The bank has a strong capital base errr… yeah right.

      • “..and ensure that Barclays is well placed to continue doing what we can to help through this crisis.”

        what? bu@@er all AGAIN ??

        LOL !


  3. Hello Shaun,

    re “The financial system is plainly creaking and clearly so are some of the banks.”

    both were 3 legged donkeys before ………

    with citizens under house arrest and police heavy handedness the rage

    what happened ?

    Bin Laden , Hitler and Napoleon could not achieve this.

    Western Democracy did not go out with a bang , but with a whimper and face mask…..


    • Yep, i walked my kid to Poundland before to get a ball on a rope for the dog. (he keeps losing his “tennis” balls under the chair)

      In fear of being stopped on my way back for unnecessary shopping i bought some toothpaste and diet coke to cover my tracks in fear i’d get my bags searched on the 10 minute walk back to the car.

    • It did take some pressure however to get the banks to pass their dividends they were told to do so as some customers were refused help for loans. I appreciate it puts the banks in a difficult situation as some businesses aren’t viable in any event. But the banks should not be paying out profits not knowing how bad the situation will get. If we ended up with another banking crisis and the banks paid dividends and bonuses they should be prosecuted for reckless conduct.

  4. This is all about 2008.
    The correct response to the coronavirus, is to cloister those at risk, whilst the rest carry on as normal. BUT 2008 just won’t go away, and those responsible still need to avoid the culpability to which they are entitled.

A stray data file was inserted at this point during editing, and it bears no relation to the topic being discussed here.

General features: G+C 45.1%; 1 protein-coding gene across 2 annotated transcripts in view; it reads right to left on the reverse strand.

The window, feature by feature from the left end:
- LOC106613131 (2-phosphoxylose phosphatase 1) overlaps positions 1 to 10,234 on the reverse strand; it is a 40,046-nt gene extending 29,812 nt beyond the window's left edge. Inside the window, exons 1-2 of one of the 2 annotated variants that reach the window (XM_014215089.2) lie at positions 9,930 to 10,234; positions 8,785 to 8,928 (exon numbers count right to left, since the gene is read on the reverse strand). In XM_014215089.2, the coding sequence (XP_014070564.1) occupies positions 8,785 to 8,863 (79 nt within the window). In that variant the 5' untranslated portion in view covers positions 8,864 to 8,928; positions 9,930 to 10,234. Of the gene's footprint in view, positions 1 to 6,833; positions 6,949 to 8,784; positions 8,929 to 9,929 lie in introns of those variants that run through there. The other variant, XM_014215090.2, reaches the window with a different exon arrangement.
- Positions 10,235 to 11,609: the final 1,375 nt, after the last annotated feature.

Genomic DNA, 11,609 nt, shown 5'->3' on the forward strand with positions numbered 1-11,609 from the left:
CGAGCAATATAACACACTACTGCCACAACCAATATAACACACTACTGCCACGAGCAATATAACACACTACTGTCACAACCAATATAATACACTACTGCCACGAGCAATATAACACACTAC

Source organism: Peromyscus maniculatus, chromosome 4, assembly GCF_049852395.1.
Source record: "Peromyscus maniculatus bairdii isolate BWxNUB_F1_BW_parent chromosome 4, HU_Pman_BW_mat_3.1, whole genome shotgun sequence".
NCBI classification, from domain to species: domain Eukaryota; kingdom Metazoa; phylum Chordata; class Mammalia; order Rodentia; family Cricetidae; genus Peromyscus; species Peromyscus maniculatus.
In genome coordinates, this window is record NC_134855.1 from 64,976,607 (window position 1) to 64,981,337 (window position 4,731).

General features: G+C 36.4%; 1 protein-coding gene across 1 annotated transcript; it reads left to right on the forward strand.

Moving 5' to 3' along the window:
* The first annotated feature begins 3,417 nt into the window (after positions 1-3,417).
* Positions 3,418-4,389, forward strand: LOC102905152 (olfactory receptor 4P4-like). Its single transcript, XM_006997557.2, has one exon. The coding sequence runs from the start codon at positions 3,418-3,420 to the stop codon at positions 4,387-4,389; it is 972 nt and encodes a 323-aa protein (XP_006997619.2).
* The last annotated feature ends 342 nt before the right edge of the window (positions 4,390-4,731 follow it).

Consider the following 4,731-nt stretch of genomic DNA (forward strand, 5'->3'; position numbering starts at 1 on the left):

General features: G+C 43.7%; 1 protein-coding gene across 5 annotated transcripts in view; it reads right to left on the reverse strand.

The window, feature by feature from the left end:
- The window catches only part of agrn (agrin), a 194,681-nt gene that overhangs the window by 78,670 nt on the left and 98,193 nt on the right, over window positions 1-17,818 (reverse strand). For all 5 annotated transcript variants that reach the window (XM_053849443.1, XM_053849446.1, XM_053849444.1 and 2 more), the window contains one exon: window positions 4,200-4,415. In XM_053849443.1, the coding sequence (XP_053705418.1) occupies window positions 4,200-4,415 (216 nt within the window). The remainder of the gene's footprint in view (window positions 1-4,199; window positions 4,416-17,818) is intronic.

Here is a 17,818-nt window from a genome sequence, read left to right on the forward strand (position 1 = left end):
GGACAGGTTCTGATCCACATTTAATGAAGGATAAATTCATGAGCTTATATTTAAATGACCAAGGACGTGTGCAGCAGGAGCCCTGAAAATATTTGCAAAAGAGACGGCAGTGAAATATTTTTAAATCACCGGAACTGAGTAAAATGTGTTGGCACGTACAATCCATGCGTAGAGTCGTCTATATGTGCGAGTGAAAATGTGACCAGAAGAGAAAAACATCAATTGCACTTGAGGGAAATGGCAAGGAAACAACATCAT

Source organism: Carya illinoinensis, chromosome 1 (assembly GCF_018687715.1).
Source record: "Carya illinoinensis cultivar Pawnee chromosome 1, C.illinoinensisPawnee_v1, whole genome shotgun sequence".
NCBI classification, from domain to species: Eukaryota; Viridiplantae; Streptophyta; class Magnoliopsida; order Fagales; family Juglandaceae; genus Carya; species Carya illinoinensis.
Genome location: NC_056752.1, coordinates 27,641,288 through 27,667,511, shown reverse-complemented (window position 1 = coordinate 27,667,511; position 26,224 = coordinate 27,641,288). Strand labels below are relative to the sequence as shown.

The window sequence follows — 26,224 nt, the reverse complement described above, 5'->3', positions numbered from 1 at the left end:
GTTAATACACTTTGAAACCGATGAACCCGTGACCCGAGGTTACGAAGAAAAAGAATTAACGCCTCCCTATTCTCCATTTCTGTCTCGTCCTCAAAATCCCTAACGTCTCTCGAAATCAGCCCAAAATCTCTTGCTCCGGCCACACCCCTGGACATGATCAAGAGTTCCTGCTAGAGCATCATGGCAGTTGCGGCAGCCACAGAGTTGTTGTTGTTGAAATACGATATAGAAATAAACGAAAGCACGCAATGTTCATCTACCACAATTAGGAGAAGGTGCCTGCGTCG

The only reason the country is under house arrest; the only reason the economy is being collapsed now, is that there is a scapegoat, by the name of “Coronavirus” to help them get off scot-free.

    • Hi therrawbuzzin

      The other route was to quarantine the area where it started properly as in no flights out and so on. Sadly I feared for a while that we would be incapable of it and the problem has spread. I would much rather have been wrong.

      Now there are inconsistencies as I stay at home and estate agents send workmen to my block. Thanks for that! More serious than for me is that a baby and a child live here.

  5. The clearest sign of how little value banks are perceived to have is that their share prices have dropped to around the lowest levels during the global financial crisis in 2008. Lloyds hit 25p back then compared with 28p today and RBS reached about 85p compared with 107p today. I wonder how long it will be before people start thinking about the possible risk of bail ins or at least withdrawal limits being applied to their money possibly sparking an exit rush to cash, precious metals, bitcoin or whatever. In the current climate anything is possible.